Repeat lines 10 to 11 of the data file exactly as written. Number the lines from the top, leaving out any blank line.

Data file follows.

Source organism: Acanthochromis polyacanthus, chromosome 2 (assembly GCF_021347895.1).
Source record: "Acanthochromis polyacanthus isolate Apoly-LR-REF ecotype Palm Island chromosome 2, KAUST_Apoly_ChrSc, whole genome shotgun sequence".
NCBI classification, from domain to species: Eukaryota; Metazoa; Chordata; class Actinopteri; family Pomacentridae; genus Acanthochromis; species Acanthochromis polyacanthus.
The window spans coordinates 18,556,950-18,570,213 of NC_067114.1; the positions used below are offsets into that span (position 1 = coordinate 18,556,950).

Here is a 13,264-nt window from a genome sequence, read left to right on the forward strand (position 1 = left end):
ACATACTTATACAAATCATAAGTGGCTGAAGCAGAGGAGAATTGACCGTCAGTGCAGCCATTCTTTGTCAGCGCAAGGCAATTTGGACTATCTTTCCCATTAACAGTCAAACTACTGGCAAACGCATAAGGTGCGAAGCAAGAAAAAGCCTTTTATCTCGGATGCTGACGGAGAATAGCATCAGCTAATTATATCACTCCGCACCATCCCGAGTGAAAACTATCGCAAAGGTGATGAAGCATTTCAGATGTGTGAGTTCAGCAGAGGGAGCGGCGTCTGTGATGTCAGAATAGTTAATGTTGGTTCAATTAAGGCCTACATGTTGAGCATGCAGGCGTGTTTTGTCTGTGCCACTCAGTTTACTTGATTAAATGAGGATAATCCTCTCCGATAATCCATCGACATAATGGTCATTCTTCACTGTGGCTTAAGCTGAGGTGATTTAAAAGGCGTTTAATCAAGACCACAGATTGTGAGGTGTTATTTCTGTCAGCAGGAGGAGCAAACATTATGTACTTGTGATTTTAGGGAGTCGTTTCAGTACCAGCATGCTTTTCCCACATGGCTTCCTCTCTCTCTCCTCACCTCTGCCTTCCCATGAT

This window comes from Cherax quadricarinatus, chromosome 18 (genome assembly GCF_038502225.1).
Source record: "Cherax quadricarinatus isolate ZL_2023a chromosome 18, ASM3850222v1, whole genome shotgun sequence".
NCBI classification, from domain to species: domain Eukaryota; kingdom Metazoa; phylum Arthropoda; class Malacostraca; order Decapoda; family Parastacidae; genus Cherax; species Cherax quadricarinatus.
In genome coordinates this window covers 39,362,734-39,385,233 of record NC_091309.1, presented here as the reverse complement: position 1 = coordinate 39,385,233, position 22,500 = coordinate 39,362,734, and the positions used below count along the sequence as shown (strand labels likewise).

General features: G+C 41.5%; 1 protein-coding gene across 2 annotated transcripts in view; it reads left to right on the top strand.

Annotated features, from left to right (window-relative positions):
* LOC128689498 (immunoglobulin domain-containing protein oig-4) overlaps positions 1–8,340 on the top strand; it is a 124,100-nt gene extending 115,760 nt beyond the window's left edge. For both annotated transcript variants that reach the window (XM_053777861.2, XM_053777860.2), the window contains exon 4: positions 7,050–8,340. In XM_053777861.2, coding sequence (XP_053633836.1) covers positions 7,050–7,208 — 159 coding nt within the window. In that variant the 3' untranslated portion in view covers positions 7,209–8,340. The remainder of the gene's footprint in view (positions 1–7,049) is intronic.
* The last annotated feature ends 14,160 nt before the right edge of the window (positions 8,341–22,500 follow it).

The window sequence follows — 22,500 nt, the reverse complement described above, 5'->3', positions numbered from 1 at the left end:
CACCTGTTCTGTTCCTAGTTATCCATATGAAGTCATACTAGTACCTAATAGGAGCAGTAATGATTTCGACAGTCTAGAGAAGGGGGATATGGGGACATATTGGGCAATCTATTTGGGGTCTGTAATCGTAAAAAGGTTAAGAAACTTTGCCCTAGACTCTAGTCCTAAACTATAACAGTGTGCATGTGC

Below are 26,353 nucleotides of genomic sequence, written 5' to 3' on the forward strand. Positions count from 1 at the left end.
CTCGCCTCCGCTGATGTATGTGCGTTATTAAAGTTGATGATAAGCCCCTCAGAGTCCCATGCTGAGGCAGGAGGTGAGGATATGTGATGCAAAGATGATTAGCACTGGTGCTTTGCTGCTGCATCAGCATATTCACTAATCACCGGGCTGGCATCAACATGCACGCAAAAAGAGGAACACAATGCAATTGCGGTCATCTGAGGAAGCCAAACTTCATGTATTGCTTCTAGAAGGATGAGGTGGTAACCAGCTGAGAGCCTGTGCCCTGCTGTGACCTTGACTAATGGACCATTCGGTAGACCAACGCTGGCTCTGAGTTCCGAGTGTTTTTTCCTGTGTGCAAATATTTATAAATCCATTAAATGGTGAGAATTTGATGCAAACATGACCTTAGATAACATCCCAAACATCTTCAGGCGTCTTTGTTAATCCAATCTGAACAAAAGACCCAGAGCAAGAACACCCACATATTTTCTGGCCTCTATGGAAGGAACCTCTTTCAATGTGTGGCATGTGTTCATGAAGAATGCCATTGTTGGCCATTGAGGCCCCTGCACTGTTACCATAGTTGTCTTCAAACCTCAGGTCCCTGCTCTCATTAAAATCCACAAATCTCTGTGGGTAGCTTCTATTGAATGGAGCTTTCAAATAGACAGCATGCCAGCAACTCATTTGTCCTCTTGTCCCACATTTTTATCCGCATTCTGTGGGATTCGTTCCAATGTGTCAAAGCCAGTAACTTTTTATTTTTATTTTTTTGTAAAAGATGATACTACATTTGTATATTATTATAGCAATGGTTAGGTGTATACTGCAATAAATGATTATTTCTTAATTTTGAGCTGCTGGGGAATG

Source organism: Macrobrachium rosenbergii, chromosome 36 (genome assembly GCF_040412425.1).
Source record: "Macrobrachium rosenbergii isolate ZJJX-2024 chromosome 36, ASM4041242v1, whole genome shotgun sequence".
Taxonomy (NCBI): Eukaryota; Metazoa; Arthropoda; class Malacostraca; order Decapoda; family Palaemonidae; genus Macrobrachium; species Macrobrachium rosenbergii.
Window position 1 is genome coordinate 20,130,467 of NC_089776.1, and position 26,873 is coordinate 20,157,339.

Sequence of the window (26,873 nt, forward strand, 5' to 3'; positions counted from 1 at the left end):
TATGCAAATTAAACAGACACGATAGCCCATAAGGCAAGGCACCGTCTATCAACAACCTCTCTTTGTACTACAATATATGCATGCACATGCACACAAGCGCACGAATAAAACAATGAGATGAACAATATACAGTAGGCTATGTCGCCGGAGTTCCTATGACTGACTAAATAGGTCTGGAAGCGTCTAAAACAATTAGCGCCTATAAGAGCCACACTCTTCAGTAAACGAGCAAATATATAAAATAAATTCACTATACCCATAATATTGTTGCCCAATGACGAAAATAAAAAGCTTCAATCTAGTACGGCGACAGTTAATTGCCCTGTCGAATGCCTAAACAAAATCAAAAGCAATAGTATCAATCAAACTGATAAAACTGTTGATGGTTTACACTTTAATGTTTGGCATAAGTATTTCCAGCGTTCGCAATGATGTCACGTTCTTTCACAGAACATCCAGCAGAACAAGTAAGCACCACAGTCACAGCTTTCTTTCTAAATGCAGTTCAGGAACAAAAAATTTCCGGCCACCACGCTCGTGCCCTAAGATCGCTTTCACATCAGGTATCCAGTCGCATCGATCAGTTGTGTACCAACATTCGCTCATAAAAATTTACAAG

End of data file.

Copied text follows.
In genome coordinates this window covers 39,362,734-39,385,233 of record NC_091309.1, presented here as the reverse complement: position 1 = coordinate 39,385,233, position 22,500 = coordinate 39,362,734, and the positions used below count along the sequence as shown (strand labels likewise).

General features: G+C 41.5%; 1 protein-coding gene across 2 annotated transcripts in view; it reads left to right on the top strand.